• Clarifies that "activities leading to employment providing an appropriate match with an individual's abilities" is considered a core service under the "support for employment" category.  There continues to be a lot of concern that work services are not a core service, but legislators wanted to continue to keep this category flexible to support the work choices of all Iowans with disabilities.

  • Adds $1 million to the Autism Support Program that was created last year to provide Applied Behavioral Analysis and other treatment options to children with autism that do not qualify for Medicaid or private insurance autism coverage ($3 million total funding).

  • Adds $1 million to the medical residency training program ($3 million total) with preference to be given to new medical residencies and psychiatric residencies, and allocates an additional $100,000 to the University of Iowa to provide psychiatric training to its primary care physician residency program.
  • Adds new funding ($250,000) to establish a mental health advocate division in the Department of Inspections and Appeals (and includes language making mental health advocates state employees, transfrerring them from the courts which currently provide their supervision).  The Governor vetoed this change last year.

  • Allows community mental health centers to choose between cost-based reimbursement and an alternative reimbursement methodology developed by Magellan.   This change is cost-neutral overall, but some CMHCs will get a little more money, some a little less, and some will opt to stay the same.  This change is retroactive to July 1, 2013.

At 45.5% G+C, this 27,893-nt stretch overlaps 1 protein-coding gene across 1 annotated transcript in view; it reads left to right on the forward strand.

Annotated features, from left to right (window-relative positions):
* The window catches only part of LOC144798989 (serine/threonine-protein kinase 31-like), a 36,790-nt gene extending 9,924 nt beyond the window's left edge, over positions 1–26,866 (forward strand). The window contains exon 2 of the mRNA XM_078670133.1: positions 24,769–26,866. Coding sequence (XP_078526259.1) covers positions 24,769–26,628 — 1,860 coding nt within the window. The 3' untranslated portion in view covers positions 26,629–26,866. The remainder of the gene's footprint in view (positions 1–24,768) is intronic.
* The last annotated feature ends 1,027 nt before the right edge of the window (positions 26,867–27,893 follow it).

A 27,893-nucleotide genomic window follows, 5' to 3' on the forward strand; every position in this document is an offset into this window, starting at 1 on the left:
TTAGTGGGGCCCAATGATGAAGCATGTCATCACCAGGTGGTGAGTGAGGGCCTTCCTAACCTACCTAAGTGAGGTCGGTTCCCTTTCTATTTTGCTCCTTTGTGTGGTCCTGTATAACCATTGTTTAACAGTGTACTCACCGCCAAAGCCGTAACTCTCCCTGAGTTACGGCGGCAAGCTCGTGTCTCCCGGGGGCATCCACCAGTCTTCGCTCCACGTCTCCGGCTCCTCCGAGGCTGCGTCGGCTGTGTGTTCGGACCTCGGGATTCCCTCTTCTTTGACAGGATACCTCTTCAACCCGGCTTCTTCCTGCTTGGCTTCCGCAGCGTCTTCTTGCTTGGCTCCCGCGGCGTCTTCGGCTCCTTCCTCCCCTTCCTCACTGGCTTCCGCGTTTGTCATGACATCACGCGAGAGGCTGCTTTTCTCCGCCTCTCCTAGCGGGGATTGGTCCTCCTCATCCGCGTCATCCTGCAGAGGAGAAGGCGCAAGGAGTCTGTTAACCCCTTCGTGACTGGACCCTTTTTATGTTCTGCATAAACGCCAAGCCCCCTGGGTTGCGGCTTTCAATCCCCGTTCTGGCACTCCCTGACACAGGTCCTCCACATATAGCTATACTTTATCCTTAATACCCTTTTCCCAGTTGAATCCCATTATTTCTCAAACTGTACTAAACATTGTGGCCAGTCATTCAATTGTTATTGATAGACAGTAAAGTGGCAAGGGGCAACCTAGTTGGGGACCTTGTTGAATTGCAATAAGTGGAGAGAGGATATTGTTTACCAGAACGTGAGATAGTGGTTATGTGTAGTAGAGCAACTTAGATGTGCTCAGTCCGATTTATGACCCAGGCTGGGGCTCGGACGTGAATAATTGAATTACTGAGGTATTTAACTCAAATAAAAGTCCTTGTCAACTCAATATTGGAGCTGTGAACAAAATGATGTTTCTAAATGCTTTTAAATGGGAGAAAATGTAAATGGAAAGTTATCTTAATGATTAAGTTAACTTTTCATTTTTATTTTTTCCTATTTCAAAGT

• Decreases funding for the Community Circle of Care/System of Care pilots in Polk County by $116,075, Northeast Iowa by $250,000, and Linn and Cerro Gordo Counties by $50,000.  These coordinated networks of community-based services and supports are organized to meet the challenges of children and youth with serious behavioral or mental health needs and their families.

  • Increases funding for the state's Mental Health Institutes to meet current needs, and increases funding for the Glenwood and Woodward State Resource Centers to make up for lost federal funds.

  • Eliminates $25,000 funding for the Prevention of Disabilities conference that was held last year (but not planned again this year)

The following programs will be funded at current levels:

  • University of Iowa College of Dentistry program to provide dental care to underserved populations ($25,000)
  • Funding for Youth Suicide Prevention initiatives ($50,000)
  • Grants to assit with the costs of special foods for children with phenylketonuria (PKU) ($159,932)
  • Brain injury funding for resource facilitator services ($891,644)
  • Epilepsy support, education, and programming ($99,823)
  • Child health specialty clinics ($785,114) and their regional autism assistance program ($400,000)
  • Mental health professional recruitment and retention efforts at Cherokee MHI ($99,904) and University of Iowa ($110,656)
  • Funding for post-doctoral psychologist internships, including a new child psychologist in Cerro Gordo County ($50,000)
  • Continuation of direct care worker initiatives ($429,775), including outreach, education, and conference scholarships.
  • Autism spectrum disorder services at Four Oaks in Cedar Rapids ($25,000)

If you want to dig deeper into this budget, there are a number of resources that are very useful. 

Watch for breaking budget news at www.infonetiowa.org or on Facebook. We will let you know when the bill comes up for debate, how you can watch or listen to it on your computer or other mobile device whether live as it is happening, or later when you get home.